Supported by the comedian Steve Coogan, the Save Our Schools (SOS) movement received extensive coverage this week after it led a protest outside 10 Downing Street on 6 July.
A couple of months ago, the talk of the town was the “Schools Just Wanna Have Funds” video, produced by the Fair Funding For All Schools organisation.
Meanwhile, BESA has been leading the Resource Our Schools campaign since May to raise awareness of how schools need to be properly resourced if they are to offer the best education to pupils.
Across all three campaigns, the message is substantially the same: schools need more funds.
“We could not stand by and do nothing”
Like Fair Funding For All Schools, SOS is a parent-led movement. Nupur Verma, one of the SOS funders, gave me the history of the campaign. A group of nine parents from the Brighton & Hove area, all with children in different schools, began to take an interest in what was happening in the classroom. Through working closely with teachers and headteachers, earlier this year they began to hear about the funding cuts.
Nupur said: “When we saw the magnitude of what was coming, we could not stand by and do nothing, when all this money is being stripped away from schools, from our children.”
Nupur explained that they decided to act because teachers’ complaints did not seem to have any impact on the government.
“We thought that if parents stand beside teachers and we speak with a common voice, we would be more likely to be heard. And we have been successful in putting education funding cuts on the agenda.”
Indeed, a YouGov poll conducted early June found out that education had become the third most important issue in the general election.
Cuts to children support services to be expected
Yet for its most recent intervention on 6 July, SOS decided to take a different approach to tackling funding cuts. Coordinating with schools across the UK, it asked children to write letters about what they enjoy studying and find stimulating at school.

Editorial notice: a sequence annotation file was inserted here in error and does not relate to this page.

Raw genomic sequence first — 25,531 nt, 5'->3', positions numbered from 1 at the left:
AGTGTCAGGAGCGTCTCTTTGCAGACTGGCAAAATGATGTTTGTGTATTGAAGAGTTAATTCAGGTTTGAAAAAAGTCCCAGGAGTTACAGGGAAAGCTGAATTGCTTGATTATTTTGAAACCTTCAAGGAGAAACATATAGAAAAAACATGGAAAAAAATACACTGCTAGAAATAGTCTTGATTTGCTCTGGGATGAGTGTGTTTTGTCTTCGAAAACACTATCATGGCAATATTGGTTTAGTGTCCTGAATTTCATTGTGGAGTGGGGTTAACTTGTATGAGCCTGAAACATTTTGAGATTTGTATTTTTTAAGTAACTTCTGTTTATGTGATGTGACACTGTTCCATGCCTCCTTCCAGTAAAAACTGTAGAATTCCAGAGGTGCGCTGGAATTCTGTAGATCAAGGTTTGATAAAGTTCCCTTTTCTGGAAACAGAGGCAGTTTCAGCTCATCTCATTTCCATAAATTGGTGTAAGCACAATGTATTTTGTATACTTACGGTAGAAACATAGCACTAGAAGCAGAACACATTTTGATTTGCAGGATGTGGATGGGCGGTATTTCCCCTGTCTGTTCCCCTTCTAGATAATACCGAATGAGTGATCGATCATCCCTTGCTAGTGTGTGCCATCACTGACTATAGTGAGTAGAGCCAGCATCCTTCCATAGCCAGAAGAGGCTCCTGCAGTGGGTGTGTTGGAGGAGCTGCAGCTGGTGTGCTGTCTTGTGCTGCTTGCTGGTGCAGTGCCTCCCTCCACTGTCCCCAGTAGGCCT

Children delivered 30,000 letters to Theresa May’s doorstep. The letters implicitly highlighted the impact that school funding cuts will have on children’s lives in the classroom. While most of what children enjoy relates to the arts, sports and other extra-curricular activities, these will be the hardest hit by budget cuts, according to SOS.
“Resource-rich subjects, like arts, etc., will suffer,” Nupur told me. But she believes other areas of school life will also bear the brunt of the cuts – the teaching assistants (TAs) most of all. “In Brighton & Hove, TAs already are seeing their job put on the line!” she said. Indeed, 51 TAs in the borough are already in talks with school Heads about how their posts will change due to reduced funds.
For Nupur, seeing TAs lose their jobs is deeply problematic because it deprives children with special needs of any support. “TAs are the ones who spend time with children and help them on an individual basis. So SEN provision, for example, will likely be cut.”
She added: “Any situation where a child needs just a little bit of extra time, of extra support, which was usually provided by the TA, will face a gap. If TAs are not there anymore, all those children will suffer, and with them their whole schools.”
How can the government save schools?
Despite the Tory manifesto promising to increase education budgets by £4bn, the UK government has been accused of manipulating the figures and being oblivious of the cuts per pupil. The SOS movement identified that a further £3bn per year were needed to give children the “forward-looking, broad-based education they deserve”.
Nupur believes that the government possesses that £3bn but is allocating money to the wrong places.
“Funding, for education, is a matter of finding the money. The government has enough money, but a lot of it has been allocated to free schools, and we need it to be for the state schools instead.”
She added: “The government needs to re-evaluate its priorities: it needs to abandon the free schools project – and thankfully it seems it has already shelved the grammar schools project, at least – and reallocate the resources that it’s earmarked for that to state schools.”
Asking for £1bn to protect schools funding, Justine Greening, the Minister of State for Education, has acknowledged the extent of the crisis that schools are facing.
SOS received the full support of Caroline Lucas, MP for Brighton, who talked at one of the group’s events last month, and is supported by other MPs of the Brighton & Hove area.
Nupur is therefore optimistic that this education crisis will be solved before another election takes place. In the meantime, BESA will be promoting SOS efforts and continue to push for Resource Our Schools.